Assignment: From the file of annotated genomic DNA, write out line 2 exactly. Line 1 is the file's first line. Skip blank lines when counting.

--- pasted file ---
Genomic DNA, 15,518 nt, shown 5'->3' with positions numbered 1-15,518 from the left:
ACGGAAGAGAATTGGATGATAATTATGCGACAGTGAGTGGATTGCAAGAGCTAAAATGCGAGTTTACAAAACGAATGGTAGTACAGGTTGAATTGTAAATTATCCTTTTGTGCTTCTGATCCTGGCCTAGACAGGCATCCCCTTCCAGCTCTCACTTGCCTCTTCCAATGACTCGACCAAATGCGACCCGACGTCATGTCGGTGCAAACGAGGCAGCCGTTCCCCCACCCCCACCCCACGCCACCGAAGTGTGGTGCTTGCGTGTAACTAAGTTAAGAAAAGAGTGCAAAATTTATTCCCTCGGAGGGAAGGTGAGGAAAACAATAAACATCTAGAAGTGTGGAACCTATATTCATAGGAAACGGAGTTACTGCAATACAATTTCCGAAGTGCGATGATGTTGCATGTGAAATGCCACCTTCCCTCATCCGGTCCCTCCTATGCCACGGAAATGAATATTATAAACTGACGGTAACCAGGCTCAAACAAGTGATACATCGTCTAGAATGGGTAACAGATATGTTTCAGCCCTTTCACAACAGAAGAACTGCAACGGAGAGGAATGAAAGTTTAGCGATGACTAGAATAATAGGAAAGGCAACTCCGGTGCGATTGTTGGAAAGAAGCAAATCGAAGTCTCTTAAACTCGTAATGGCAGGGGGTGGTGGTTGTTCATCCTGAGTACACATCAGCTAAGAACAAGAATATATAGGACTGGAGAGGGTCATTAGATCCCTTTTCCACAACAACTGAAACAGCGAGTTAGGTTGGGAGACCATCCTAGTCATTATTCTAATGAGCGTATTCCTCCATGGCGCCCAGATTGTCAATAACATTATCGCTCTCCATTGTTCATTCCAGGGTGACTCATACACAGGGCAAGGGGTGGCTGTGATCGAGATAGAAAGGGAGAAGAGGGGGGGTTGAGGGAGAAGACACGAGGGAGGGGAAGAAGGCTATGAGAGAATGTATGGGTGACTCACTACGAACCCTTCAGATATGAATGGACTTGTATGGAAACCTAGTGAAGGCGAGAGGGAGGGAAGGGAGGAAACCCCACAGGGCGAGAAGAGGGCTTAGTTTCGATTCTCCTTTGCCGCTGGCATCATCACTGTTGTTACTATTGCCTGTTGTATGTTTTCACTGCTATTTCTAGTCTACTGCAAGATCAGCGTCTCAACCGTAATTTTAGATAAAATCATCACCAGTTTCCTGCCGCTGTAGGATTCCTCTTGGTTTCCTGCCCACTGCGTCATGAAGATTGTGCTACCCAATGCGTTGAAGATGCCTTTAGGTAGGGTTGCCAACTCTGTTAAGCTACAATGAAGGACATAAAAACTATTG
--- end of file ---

ACGGAAGAGAATTGGATGATAATTATGCGACAGTGAGTGGATTGCAAGAGCTAAAATGCGAGTTTACAAAACGAATGGTAGTACAGGTTGAATTGTAAATTATCCTTTTGTGCTTCTGATCCTGGCCTAGACAGGCATCCCCTTCCAGCTCTCACTTGCCTCTTCCAATGACTCGACCAAATGCGACCCGACGTCATGTCGGTGCAAACGAGGCAGCCGTTCCCCCACCCCCACCCCACGCCACCGAAGTGTGGTGCTTGCGTGTAACTAAGTTAAGAAAAGAGTGCAAAATTTATTCCCTCGGAGGGAAGGTGAGGAAAACAATAAACATCTAGAAGTGTGGAACCTATATTCATAGGAAACGGAGTTACTGCAATACAATTTCCGAAGTGCGATGATGTTGCATGTGAAATGCCACCTTCCCTCATCCGGTCCCTCCTATGCCACGGAAATGAATATTATAAACTGACGGTAACCAGGCTCAAACAAGTGATACATCGTCTAGAATGGGTAACAGATATGTTTCAGCCCTTTCACAACAGAAGAACTGCAACGGAGAGGAATGAAAGTTTAGCGATGACTAGAATAATAGGAAAGGCAACTCCGGTGCGATTGTTGGAAAGAAGCAAATCGAAGTCTCTTAAACTCGTAATGGCAGGGGGTGGTGGTTGTTCATCCTGAGTACACATCAGCTAAGAACAAGAATATATAGGACTGGAGAGGGTCATTAGATCCCTTTTCCACAACAACTGAAACAGCGAGTTAGGTTGGGAGACCATCCTAGTCATTATTCTAATGAGCGTATTCCTCCATGGCGCCCAGATTGTCAATAACATTATCGCTCTCCATTGTTCATTCCAGGGTGACTCATACACAGGGCAAGGGGTGGCTGTGATCGAGATAGAAAGGGAGAAGAGGGGGGGTTGAGGGAGAAGACACGAGGGAGGGGAAGAAGGCTATGAGAGAATGTATGGGTGACTCACTACGAACCCTTCAGATATGAATGGACTTGTATGGAAACCTAGTGAAGGCGAGAGGGAGGGAAGGGAGGAAACCCCACAGGGCGAGAAGAGGGCTTAGTTTCGATTCTCCTTTGCCGCTGGCATCATCACTGTTGTTACTATTGCCTGTTGTATGTTTTCACTGCTATTTCTAGTCTACTGCAAGATCAGCGTCTCAACCGTAATTTTAGATAAAATCATCACCAGTTTCCTGCCGCTGTAGGATTCCTCTTGGTTTCCTGCCCACTGCGTCATGAAGATTGTGCTACCCAATGCGTTGAAGATGCCTTTAGGTAGGGTTGCCAACTCTGTTAAGCTACAATGAAGGACATAAAAACTATTG